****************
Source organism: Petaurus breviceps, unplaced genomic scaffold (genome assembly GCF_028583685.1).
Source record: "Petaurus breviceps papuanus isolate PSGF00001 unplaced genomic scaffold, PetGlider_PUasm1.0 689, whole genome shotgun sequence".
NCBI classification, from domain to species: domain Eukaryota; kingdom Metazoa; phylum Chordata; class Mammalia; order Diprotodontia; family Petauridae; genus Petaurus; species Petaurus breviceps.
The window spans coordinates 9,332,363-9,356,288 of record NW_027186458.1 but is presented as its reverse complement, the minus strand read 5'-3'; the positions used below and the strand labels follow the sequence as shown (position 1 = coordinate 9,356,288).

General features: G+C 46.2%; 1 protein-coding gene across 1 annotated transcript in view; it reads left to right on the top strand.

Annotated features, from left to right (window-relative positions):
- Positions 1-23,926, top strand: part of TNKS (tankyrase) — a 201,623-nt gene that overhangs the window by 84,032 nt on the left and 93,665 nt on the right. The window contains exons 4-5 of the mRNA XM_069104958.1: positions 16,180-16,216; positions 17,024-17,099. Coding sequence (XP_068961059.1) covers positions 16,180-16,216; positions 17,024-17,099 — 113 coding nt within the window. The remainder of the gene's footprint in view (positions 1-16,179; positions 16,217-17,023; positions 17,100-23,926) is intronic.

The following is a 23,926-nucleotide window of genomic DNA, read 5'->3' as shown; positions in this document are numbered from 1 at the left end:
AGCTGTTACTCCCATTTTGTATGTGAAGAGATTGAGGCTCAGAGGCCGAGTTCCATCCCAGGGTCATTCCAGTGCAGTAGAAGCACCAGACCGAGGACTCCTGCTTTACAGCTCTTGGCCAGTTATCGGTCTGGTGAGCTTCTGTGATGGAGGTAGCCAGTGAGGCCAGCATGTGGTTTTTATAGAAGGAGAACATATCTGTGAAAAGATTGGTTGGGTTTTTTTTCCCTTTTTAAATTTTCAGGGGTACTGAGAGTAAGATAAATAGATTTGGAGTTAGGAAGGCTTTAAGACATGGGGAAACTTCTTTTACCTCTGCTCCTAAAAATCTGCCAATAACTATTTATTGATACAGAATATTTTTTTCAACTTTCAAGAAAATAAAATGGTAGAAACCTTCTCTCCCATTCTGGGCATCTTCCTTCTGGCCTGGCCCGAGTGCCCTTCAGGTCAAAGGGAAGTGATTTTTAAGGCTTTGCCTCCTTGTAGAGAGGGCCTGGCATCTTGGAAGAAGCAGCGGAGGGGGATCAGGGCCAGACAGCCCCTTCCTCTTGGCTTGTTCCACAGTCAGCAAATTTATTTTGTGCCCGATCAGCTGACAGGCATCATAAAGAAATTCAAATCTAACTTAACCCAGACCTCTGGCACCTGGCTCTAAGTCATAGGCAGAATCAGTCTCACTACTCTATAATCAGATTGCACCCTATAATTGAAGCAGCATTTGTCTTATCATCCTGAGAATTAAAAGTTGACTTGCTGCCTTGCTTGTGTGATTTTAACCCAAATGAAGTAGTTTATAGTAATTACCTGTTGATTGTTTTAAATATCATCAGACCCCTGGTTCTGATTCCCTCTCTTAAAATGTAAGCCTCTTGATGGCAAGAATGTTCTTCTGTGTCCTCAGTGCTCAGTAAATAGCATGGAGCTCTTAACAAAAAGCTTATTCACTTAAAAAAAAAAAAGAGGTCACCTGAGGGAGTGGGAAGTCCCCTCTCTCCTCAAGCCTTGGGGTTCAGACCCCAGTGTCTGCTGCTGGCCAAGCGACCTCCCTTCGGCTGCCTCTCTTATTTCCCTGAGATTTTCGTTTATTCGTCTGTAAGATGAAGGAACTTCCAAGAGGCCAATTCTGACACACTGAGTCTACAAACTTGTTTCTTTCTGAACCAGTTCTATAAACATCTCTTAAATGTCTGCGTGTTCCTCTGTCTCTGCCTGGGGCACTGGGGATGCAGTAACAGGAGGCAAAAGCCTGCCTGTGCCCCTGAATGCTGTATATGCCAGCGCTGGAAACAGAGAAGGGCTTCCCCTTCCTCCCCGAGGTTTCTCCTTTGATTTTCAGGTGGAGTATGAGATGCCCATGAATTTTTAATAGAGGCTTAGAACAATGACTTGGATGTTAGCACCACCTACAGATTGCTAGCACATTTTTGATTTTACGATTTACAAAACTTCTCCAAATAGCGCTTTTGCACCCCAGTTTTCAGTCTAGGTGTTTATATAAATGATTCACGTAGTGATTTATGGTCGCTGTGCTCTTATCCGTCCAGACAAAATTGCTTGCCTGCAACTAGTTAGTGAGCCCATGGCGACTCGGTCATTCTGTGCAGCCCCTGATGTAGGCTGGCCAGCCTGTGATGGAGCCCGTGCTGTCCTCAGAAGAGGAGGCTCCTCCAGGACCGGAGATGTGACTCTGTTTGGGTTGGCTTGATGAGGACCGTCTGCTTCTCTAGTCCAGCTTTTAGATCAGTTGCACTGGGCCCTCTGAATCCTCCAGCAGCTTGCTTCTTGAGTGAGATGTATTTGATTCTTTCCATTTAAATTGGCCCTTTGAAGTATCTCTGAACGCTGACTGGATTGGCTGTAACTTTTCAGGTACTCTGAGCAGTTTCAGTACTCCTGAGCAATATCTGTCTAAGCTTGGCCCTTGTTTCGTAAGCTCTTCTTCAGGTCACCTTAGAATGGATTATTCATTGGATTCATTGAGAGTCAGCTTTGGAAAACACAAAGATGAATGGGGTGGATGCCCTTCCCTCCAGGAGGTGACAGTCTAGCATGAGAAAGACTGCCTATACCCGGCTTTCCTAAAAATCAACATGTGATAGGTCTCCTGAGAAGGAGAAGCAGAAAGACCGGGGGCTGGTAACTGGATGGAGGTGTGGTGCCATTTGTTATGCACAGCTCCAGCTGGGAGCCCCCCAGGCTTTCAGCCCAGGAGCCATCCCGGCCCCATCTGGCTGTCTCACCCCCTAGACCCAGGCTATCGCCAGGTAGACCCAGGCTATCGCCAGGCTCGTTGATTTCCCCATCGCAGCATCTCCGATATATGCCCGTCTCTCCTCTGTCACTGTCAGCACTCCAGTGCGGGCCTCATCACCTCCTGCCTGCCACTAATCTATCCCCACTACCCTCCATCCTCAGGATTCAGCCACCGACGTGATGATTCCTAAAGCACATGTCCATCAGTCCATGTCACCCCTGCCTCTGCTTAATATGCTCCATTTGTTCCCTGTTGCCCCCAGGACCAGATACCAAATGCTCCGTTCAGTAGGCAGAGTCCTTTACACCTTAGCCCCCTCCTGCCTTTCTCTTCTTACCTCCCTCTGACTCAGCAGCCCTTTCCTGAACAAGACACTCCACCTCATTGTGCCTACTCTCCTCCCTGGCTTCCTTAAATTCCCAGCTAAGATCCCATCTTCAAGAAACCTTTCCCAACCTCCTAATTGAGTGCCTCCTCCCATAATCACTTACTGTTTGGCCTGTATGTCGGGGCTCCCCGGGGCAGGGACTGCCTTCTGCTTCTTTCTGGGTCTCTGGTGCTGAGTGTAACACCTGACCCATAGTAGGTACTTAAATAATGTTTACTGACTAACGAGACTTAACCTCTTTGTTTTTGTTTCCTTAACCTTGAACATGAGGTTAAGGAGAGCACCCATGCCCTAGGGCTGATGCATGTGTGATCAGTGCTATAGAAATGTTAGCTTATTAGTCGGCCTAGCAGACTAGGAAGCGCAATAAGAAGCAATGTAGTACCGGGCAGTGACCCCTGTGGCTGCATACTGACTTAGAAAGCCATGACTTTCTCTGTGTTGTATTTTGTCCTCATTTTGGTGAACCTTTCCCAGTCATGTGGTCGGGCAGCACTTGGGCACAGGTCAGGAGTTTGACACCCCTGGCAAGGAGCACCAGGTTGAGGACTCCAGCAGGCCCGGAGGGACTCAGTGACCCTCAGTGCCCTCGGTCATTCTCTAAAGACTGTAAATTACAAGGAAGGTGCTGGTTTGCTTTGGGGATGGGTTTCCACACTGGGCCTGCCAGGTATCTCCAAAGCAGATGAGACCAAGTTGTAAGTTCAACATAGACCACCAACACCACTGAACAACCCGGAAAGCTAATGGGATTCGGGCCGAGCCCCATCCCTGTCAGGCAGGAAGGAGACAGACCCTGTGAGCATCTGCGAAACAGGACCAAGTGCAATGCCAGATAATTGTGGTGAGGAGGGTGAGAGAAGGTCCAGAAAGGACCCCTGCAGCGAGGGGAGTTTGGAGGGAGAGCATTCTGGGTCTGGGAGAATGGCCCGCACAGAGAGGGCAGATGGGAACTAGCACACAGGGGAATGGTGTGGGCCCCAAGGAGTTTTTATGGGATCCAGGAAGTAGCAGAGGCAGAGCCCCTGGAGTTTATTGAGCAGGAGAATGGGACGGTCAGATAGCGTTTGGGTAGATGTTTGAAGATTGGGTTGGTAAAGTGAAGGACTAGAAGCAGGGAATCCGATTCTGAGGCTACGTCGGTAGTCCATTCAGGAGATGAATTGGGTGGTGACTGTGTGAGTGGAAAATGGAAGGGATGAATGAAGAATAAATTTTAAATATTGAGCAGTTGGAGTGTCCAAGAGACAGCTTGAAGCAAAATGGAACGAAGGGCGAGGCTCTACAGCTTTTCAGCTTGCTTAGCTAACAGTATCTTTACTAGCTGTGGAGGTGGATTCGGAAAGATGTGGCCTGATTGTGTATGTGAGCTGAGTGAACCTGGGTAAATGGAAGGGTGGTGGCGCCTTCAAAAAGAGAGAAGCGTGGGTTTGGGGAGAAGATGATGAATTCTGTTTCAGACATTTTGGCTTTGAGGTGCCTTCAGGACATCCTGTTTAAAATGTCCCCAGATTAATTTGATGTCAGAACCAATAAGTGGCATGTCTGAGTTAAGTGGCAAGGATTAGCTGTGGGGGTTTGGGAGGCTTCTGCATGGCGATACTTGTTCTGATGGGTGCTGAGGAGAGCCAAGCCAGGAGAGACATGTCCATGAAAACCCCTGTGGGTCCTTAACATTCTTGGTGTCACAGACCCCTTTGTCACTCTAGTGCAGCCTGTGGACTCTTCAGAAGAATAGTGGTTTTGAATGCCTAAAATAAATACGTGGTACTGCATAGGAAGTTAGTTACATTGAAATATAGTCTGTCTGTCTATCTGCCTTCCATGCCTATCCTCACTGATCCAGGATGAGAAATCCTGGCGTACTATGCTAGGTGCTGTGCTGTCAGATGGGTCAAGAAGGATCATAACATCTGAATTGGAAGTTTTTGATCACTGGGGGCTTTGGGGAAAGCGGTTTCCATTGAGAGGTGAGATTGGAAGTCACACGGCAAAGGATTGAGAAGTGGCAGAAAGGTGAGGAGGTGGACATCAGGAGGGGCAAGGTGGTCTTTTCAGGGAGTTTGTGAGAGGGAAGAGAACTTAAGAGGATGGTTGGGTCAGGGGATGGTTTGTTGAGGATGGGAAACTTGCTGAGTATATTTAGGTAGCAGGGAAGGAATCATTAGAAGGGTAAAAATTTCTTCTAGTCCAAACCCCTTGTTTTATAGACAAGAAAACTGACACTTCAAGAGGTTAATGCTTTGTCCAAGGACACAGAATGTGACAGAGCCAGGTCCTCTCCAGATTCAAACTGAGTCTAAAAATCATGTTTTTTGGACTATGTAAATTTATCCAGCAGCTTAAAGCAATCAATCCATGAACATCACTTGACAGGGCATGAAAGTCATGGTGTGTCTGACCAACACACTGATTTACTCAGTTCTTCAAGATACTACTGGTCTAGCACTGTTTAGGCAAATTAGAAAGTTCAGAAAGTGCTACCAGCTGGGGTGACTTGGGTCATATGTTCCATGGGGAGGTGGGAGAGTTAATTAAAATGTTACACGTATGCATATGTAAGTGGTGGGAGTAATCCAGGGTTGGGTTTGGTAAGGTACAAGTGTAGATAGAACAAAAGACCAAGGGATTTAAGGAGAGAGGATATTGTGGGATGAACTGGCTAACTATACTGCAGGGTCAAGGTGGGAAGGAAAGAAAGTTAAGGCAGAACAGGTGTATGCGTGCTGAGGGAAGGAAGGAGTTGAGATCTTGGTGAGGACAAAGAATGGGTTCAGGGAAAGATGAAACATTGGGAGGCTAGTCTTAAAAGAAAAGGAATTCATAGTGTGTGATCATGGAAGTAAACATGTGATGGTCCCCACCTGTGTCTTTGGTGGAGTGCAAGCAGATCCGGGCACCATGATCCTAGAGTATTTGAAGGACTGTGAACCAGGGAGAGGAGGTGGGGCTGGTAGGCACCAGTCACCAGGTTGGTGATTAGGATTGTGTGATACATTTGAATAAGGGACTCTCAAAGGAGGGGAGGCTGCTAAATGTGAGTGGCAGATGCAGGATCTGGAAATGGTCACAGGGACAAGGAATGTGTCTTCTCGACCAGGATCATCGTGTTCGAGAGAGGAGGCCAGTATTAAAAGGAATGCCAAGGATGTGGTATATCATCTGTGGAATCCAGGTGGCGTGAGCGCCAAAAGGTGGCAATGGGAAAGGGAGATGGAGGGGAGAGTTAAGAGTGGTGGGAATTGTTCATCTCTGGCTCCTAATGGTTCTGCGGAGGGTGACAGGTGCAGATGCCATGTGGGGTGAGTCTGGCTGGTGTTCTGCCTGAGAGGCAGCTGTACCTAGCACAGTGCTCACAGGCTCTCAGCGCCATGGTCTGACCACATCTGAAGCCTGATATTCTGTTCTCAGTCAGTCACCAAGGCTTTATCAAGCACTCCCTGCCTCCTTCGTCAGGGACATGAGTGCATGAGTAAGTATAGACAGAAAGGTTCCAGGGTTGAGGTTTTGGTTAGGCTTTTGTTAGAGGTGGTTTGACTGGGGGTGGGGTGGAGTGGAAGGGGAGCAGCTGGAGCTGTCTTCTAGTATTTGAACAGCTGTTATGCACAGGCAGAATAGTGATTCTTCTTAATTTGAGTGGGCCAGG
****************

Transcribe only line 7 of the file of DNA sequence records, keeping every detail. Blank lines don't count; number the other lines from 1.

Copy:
- Positions 1-23,926, top strand: part of TNKS (tankyrase) — a 201,623-nt gene that overhangs the window by 84,032 nt on the left and 93,665 nt on the right. The window contains exons 4-5 of the mRNA XM_069104958.1: positions 16,180-16,216; positions 17,024-17,099. Coding sequence (XP_068961059.1) covers positions 16,180-16,216; positions 17,024-17,099 — 113 coding nt within the window. The remainder of the gene's footprint in view (positions 1-16,179; positions 16,217-17,023; positions 17,100-23,926) is intronic.